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A Macbeth

This production of A Macbeth is based in part on the ideas of theatrical innovator Antonin Artaud was born in 1896 in Marseilles. As a child he developed meningitis. He survived this always nearly fatal disease, but its effects were last the rest of his life. The disease resulted in a mental disability that prevented Artaud from thinking in a rational manner. He conceived in "thought clusters" an almost poetic and imagistic perception of reality. His mental state directly influenced his revolutionary ideas for the theatre.

Artaud became increasingly dissatisfied with traditional theatre and began a series of explorations that led him to formulate a new theory of theatrical production sometimes referred to as the Theatre of Cruelty. Artaud initially was drawn to Surrealist movement with its emphasis on the subconcious and dreams, but broke with the group because of its association with the Communist party.

Artaud watched the Balinese dance theatre and was increasingly drawn to the idea of the actor as "animated heirloglyph" A heirloglyph relates to spiritual or emotional states having roots in humankind's deepest cultural associations---the human "collective unsconcoius" of which Jung spoke. Artaud believed that theatre should not merely entertain, but should:

  1. Break through the veneer of contemporary culture by a rigourous assault on the senses of the audience.
  2. Reject the literary text as a primary method of theatrical expression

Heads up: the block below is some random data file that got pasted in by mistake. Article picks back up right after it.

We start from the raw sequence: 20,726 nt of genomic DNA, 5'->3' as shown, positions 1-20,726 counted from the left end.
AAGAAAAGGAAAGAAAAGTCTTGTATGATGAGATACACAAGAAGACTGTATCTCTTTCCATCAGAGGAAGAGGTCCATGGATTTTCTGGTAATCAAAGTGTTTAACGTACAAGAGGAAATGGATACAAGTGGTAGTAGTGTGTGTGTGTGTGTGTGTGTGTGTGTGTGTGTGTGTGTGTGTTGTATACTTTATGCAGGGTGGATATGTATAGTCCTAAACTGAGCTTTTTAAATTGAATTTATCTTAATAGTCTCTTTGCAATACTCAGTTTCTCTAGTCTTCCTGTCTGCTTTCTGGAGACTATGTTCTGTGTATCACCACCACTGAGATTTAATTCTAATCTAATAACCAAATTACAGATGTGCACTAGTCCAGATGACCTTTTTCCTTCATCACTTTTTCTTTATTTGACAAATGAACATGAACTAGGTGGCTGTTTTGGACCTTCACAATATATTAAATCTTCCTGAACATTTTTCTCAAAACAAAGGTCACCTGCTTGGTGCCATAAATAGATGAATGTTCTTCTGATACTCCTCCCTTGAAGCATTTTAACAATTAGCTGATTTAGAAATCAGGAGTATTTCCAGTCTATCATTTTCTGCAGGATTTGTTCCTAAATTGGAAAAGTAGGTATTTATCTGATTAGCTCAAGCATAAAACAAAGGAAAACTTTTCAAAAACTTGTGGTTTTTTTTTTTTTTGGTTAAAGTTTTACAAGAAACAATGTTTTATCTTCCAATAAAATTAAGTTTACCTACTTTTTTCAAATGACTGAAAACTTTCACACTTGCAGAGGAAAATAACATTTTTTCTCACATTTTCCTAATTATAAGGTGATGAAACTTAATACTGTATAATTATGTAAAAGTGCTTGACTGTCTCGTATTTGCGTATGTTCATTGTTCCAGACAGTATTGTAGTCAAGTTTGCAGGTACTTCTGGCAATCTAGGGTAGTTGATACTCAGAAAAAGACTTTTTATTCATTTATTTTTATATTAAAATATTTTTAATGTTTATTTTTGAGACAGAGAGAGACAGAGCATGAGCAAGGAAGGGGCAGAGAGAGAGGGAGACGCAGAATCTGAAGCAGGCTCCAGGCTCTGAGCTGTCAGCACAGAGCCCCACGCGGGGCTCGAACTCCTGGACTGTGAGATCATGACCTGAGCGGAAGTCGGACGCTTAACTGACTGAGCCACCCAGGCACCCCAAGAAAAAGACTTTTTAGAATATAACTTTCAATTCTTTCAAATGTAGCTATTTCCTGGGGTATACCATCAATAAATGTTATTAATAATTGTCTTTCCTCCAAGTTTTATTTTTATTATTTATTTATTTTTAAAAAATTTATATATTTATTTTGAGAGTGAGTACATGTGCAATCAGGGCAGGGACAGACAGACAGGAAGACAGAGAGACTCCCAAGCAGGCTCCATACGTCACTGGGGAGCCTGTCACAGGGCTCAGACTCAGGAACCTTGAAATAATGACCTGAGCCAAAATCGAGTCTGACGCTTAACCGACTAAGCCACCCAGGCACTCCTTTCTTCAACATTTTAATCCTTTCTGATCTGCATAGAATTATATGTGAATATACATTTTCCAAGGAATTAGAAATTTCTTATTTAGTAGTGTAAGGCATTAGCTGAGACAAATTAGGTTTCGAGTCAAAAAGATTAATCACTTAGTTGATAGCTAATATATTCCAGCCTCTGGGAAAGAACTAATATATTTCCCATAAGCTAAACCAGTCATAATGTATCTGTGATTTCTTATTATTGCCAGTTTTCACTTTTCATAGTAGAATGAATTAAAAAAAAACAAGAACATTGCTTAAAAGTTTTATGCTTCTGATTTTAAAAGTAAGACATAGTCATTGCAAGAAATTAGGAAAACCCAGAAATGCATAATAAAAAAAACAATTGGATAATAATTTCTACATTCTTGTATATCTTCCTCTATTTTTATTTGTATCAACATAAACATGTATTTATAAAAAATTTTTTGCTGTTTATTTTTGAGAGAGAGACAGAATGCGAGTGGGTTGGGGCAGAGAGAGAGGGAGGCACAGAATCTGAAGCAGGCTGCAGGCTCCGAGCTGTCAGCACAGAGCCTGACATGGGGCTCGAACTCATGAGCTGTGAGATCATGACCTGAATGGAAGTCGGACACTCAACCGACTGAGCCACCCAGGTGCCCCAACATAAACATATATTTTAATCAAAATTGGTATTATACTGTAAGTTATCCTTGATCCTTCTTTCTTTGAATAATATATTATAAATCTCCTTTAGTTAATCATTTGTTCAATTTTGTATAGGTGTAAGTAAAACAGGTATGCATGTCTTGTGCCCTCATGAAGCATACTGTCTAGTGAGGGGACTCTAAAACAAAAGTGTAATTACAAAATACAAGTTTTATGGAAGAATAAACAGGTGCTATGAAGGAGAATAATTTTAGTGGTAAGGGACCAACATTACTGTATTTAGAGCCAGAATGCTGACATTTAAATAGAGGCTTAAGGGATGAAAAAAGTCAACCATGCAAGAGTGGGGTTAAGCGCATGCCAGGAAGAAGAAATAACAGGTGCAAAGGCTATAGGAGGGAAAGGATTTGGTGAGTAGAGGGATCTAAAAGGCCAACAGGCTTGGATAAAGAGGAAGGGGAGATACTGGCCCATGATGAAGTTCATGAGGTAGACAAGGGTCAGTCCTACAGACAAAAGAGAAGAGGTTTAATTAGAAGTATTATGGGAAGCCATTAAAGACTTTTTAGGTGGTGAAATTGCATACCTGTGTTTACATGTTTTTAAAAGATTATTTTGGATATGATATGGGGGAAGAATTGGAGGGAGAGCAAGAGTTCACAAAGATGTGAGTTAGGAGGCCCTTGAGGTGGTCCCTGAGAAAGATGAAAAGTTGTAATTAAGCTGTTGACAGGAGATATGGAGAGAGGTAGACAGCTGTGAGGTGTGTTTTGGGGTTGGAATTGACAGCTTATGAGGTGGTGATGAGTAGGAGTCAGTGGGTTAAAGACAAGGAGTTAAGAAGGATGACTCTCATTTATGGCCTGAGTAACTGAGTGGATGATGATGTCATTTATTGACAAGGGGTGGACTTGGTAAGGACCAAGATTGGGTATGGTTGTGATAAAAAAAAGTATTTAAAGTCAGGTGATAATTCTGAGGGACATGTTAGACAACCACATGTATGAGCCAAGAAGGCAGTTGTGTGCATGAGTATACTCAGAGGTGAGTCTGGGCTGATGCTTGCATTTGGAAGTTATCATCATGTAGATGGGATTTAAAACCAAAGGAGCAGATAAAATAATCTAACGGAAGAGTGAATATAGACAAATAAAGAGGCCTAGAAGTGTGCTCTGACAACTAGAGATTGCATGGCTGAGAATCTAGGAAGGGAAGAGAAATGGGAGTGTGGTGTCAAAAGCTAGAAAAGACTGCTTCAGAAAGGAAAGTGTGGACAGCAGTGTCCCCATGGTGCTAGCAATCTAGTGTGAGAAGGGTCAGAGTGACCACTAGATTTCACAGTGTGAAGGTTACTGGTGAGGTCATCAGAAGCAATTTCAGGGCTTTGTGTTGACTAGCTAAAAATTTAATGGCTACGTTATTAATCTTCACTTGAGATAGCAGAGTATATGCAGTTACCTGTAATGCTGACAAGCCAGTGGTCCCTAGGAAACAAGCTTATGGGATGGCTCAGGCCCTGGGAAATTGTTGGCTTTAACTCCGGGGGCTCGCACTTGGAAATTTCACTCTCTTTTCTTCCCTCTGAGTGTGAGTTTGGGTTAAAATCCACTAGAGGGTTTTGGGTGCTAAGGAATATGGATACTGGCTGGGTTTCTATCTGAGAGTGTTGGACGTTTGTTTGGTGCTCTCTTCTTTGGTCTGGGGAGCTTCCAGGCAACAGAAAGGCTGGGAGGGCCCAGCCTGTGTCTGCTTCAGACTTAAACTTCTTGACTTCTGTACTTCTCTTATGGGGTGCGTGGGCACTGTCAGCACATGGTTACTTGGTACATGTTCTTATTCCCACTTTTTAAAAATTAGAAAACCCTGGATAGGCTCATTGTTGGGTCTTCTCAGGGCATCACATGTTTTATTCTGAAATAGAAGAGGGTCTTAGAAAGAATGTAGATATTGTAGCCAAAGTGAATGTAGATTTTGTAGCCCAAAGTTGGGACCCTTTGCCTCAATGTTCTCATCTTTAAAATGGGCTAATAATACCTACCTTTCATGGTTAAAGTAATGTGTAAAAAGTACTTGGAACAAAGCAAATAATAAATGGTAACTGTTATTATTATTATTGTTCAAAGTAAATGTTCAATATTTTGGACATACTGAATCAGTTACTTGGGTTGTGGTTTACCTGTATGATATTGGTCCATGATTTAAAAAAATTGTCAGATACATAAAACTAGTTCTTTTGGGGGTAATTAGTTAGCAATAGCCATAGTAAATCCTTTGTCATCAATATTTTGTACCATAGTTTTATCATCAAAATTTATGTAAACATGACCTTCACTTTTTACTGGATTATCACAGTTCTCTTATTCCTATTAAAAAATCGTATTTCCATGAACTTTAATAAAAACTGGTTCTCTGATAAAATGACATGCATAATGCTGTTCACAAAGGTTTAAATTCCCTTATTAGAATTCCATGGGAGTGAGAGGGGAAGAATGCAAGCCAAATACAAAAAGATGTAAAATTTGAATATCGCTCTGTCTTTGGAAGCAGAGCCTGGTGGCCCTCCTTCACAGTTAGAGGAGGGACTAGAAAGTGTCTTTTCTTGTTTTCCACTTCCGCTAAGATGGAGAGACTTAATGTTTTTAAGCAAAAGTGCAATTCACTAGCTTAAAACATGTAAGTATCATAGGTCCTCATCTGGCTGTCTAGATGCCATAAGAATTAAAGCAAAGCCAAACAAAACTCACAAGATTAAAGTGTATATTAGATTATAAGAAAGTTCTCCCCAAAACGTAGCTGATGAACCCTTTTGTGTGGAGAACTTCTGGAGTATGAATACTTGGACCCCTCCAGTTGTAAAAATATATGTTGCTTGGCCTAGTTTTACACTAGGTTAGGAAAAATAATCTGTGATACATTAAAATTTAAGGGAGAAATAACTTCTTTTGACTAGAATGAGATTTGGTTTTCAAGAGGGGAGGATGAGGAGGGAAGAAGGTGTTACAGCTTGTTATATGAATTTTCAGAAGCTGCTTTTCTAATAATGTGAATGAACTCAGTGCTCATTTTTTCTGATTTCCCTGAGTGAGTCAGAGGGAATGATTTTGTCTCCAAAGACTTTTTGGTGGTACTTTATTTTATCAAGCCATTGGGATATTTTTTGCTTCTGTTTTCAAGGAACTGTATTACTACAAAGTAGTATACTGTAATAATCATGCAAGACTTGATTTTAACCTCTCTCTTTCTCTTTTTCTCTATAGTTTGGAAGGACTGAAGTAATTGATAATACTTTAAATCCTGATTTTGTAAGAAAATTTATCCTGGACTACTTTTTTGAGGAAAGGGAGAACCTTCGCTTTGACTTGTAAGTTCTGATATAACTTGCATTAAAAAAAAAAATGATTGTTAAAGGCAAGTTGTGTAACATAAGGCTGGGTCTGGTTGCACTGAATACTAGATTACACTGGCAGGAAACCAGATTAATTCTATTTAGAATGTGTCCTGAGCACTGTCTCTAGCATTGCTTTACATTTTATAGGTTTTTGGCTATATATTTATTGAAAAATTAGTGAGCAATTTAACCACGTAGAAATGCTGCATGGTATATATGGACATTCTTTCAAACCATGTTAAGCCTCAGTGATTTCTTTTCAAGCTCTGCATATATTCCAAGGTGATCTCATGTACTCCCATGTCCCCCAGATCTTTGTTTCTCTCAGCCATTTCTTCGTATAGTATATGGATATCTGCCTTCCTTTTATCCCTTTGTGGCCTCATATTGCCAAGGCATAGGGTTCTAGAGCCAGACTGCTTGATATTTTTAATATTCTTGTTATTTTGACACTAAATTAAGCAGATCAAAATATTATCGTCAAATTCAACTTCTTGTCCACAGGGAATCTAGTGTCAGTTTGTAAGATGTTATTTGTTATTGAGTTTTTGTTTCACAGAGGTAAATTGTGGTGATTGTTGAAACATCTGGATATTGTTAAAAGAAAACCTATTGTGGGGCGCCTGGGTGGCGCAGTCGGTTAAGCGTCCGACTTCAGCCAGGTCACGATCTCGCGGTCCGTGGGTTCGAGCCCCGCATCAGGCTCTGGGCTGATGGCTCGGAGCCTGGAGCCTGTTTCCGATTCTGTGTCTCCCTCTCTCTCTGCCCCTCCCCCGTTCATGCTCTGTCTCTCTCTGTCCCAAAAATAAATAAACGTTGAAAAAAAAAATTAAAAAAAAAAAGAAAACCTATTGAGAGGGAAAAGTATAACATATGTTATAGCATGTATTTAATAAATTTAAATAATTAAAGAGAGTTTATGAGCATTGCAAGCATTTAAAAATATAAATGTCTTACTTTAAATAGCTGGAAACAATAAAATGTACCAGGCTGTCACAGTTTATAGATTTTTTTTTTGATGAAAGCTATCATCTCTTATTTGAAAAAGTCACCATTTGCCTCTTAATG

3. Return to a theatre of myth and ritual.
  4. Emphasize dreams, fantasy, and archetype.
  5. create an all-embracing sensual impact and spectacle.
  6. Achieve a therapeutic purgation in the spectator.

According to Artuad, the more important aspects of existence are those submerged in the unconscious, those things that cause divisions within people and lead to hatred, violence, and disaster. He believed that if given the proper theatrical experiences, people can be freed from ferocity and express the joy that civilization has forced them to repress, for the theatre can evacuate those feelings that are usually expressed in more destructive ways.

Artaud's suggestion to operate directly on the nervous led him to suggest many innovations in theatrical practice. Among these was replacement of the traditional theatre building with remodeled barns, factories, or airplane hangars. He wished to place the audience in the center of the action by locating acting areas in corners, on overhead catwalks and along the walls. In lighting, he called for a "vibrating, shredded" effect, and in sound he favored shrillness, abrupt changes in volume, and the use of human voice to create harmonies and dissonances.